You can define a React functional component's types in TypeScript with this:

export const Component: React.FC = () => {
  return // Stuff

How do you do the same for a non-arrow function?

function Component() {
  return // Stuff

Is there any practice difference? This popular cheat sheet doesn't cover it so I'm wondering if there's a reason not to use that syntax?



3 Answers 3


How do you do the same for a non-arrow function?

import * as React from 'react';

function NonFatArrow(): React.ReactElement {
    return (
        Non-fat-arrow function

const FatArrow: React.FunctionComponent = _props => {
  return (

Is there any practice difference?

Stepping aside from React and Typescript, in ES6 a fat arrow function captures few things including this and will carry the capture along self. So if there are thousands of such functions then there will be overhead of captures.

Coming back to React and Typescript, this is not used in React.FunctionComponent(s) however if Typescript transpiler of your choosing transpiles to ES6 then there will be fat arrow functions with captures.

So it all depends on the chosen transpiler and its settings. With Typescript compiler, if you have "target": "es5" in tsconfig.json, then the FatArrow component will be transpiled into ES5 function. Changing the setting to "target": "es6" ensures FatArrow is transpiled to an arrow function. With Babel as transpiler your mileage may vary.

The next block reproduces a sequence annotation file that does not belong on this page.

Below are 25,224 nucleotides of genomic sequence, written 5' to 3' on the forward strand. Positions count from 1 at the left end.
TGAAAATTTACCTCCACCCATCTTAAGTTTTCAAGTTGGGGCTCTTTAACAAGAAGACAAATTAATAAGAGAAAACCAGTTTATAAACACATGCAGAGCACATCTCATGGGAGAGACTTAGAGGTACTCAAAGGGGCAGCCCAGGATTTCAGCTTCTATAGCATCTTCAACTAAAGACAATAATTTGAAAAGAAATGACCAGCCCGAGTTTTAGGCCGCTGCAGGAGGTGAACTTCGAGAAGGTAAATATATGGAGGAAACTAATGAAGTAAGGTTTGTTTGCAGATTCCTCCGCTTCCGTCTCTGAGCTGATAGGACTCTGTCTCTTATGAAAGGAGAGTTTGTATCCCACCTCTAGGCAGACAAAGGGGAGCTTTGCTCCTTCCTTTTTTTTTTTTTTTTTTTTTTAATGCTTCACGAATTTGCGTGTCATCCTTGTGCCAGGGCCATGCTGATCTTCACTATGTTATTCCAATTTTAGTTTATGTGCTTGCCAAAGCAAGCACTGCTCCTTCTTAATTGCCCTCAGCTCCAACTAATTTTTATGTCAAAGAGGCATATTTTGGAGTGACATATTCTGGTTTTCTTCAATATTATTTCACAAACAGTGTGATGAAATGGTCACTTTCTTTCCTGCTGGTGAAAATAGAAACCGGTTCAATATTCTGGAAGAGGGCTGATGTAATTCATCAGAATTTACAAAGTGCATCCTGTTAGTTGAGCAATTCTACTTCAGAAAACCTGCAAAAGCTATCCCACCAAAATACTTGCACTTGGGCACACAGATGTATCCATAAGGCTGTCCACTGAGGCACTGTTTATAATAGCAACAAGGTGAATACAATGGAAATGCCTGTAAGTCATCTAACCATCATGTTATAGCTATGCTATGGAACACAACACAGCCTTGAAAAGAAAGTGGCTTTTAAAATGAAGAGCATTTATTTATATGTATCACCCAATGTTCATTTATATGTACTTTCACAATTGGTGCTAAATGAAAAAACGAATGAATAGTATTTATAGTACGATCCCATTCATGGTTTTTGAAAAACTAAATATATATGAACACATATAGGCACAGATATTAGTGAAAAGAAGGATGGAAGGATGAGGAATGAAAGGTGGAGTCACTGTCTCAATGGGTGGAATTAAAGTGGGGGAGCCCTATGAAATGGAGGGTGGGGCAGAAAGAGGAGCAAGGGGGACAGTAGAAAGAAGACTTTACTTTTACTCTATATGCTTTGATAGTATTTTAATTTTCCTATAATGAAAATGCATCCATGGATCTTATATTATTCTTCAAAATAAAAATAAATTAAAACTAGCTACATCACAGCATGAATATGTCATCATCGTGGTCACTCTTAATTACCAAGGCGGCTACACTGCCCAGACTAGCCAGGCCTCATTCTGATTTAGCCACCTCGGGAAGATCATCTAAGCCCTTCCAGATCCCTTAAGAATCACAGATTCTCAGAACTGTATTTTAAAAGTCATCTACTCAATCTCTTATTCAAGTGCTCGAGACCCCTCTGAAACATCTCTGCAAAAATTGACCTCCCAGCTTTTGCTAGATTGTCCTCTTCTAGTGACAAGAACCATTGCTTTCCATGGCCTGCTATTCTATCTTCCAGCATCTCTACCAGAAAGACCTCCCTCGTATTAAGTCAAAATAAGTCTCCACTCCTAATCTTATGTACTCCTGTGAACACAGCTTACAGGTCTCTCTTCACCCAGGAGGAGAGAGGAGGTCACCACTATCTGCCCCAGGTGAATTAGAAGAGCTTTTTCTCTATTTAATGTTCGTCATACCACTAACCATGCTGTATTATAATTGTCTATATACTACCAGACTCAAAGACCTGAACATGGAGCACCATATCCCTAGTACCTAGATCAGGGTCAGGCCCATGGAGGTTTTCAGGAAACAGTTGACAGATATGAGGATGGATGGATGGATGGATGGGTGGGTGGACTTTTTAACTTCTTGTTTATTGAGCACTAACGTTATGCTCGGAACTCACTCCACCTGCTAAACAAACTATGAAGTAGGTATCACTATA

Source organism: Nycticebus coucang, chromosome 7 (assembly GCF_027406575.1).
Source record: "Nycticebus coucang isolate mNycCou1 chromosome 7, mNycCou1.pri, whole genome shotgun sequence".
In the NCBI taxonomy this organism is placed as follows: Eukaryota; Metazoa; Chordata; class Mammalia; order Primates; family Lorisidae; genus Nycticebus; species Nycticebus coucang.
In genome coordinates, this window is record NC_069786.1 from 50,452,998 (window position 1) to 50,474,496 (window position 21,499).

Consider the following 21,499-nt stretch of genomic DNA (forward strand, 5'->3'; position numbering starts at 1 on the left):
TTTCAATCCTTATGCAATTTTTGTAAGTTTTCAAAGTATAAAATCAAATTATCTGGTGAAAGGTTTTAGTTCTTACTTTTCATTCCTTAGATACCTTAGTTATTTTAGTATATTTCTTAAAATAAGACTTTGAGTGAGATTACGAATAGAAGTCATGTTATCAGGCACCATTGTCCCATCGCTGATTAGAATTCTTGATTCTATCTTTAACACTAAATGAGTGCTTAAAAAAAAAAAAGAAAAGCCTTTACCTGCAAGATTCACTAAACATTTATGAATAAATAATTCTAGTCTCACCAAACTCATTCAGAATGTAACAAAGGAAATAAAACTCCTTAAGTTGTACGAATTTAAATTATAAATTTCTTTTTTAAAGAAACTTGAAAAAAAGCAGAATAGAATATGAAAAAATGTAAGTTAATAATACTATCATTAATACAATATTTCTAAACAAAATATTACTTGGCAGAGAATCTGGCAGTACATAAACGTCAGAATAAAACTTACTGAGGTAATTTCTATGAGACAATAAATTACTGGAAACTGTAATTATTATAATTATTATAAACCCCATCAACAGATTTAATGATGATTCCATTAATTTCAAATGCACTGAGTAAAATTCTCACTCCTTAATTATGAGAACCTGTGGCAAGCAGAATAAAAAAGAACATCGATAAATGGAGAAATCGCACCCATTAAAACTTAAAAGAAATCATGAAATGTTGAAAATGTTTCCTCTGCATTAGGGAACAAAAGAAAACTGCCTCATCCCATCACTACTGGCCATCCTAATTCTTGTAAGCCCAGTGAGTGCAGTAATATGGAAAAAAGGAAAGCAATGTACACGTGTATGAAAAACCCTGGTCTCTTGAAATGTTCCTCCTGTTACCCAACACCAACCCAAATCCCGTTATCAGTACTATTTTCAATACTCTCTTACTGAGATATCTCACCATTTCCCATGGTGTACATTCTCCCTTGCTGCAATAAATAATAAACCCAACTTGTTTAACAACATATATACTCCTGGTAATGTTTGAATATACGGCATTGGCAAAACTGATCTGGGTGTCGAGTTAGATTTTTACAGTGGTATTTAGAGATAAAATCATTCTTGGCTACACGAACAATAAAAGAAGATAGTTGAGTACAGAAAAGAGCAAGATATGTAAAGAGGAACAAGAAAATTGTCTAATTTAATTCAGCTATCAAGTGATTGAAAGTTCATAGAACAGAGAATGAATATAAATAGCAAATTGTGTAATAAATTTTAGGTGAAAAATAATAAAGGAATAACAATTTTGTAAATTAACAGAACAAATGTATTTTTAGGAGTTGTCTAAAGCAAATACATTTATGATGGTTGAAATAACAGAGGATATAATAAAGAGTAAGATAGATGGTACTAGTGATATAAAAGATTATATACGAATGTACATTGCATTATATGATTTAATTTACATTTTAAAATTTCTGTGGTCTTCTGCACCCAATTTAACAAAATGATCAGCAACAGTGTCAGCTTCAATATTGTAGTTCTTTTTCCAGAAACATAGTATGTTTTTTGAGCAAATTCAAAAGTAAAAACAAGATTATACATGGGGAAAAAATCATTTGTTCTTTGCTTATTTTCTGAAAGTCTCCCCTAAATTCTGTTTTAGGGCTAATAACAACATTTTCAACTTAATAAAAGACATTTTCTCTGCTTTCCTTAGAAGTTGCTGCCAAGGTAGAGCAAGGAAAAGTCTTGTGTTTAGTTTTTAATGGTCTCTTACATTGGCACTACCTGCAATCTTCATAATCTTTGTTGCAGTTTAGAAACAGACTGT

• This doesn't really solve the issue that NonFatArrow is not a React.FC in your example and therefore you won't get any of the benefits. Try to use children props inside of it and typescript will complain Apr 22, 2021 at 15:04

There is better type support for some certain cases when you declare component with const. To understand these cases you can have a look at the React.FC type:

type FC<P = {}> = FunctionComponent<P>;
interface FunctionComponent<P = {}> {
    (props: PropsWithChildren<P>, context?: any): ReactElement | null;
    propTypes?: WeakValidationMap<P>;
    contextTypes?: ValidationMap<any>;
    defaultProps?: Partial<P>;
    displayName?: string;


Since react component (even function component) is a bit more than just a plain function - specifying precise type for component itself gives you better type inference:

function FooAsFunc({ children }) { // children has 'any' type
  return 1234

const FooAsConst: React.FC = ({ children }) => {
  return 1234 // type error: typescript knows that 1234 is not valid react component return type

FooAsFunc.displayName = new Date()
FooAsConst.displayName = new Date() // type error: 'displayName' suppose to be of a type string

In the end, same type safety can be achieved with function declaration as well, but it just requires more code.


If you want to use the full type of a function to type a non-arrow function, you can use something like this (typescript documentation) :

let myAdd: (x: number, y: number) => number =
    function(x: number, y: number): number { return x + y; };

In your case:

const MyComponent: React.FC = function() {
  return <div></div>;

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